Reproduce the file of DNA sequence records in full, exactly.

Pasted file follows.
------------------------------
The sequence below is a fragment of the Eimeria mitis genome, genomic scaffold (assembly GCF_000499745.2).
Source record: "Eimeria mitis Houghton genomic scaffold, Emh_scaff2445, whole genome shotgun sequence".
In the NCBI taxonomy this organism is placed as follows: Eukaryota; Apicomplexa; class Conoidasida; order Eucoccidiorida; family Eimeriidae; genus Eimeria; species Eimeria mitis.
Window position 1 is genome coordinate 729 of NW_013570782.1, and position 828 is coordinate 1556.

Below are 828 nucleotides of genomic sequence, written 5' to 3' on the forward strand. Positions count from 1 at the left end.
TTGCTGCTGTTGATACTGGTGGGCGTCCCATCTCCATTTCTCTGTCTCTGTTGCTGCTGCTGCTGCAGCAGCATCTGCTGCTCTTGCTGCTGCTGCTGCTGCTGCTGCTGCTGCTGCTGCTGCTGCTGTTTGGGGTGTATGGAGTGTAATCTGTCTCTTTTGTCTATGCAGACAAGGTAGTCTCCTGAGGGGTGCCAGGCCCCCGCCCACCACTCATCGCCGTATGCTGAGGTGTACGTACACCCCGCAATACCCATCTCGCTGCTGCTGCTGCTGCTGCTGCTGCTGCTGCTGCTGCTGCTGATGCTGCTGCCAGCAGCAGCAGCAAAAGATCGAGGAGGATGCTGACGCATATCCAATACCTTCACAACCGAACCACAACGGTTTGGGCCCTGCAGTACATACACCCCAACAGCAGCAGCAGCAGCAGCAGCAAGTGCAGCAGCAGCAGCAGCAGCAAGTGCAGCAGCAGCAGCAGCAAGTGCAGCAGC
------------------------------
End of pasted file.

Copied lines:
The sequence below is a fragment of the Eimeria mitis genome, genomic scaffold (assembly GCF_000499745.2).
Source record: "Eimeria mitis Houghton genomic scaffold, Emh_scaff2445, whole genome shotgun sequence".
In the NCBI taxonomy this organism is placed as follows: Eukaryota; Apicomplexa; class Conoidasida; order Eucoccidiorida; family Eimeriidae; genus Eimeria; species Eimeria mitis.
Window position 1 is genome coordinate 729 of NW_013570782.1, and position 828 is coordinate 1556.

Below are 828 nucleotides of genomic sequence, written 5' to 3' on the forward strand. Positions count from 1 at the left end.
TTGCTGCTGTTGATACTGGTGGGCGTCCCATCTCCATTTCTCTGTCTCTGTTGCTGCTGCTGCTGCAGCAGCATCTGCTGCTCTTGCTGCTGCTGCTGCTGCTGCTGCTGCTGCTGCTGCTGCTGCTGTTTGGGGTGTATGGAGTGTAATCTGTCTCTTTTGTCTATGCAGACAAGGTAGTCTCCTGAGGGGTGCCAGGCCCCCGCCCACCACTCATCGCCGTATGCTGAGGTGTACGTACACCCCGCAATACCCATCTCGCTGCTGCTGCTGCTGCTGCTGCTGCTGCTGCTGCTGCTGCTGATGCTGCTGCCAGCAGCAGCAGCAAAAGATCGAGGAGGATGCTGACGCATATCCAATACCTTCACAACCGAACCACAACGGTTTGGGCCCTGCAGTACATACACCCCAACAGCAGCAGCAGCAGCAGCAGCAAGTGCAGCAGCAGCAGCAGCAGCAAGTGCAGCAGCAGCAGCAGCAAGTGCAGCAGC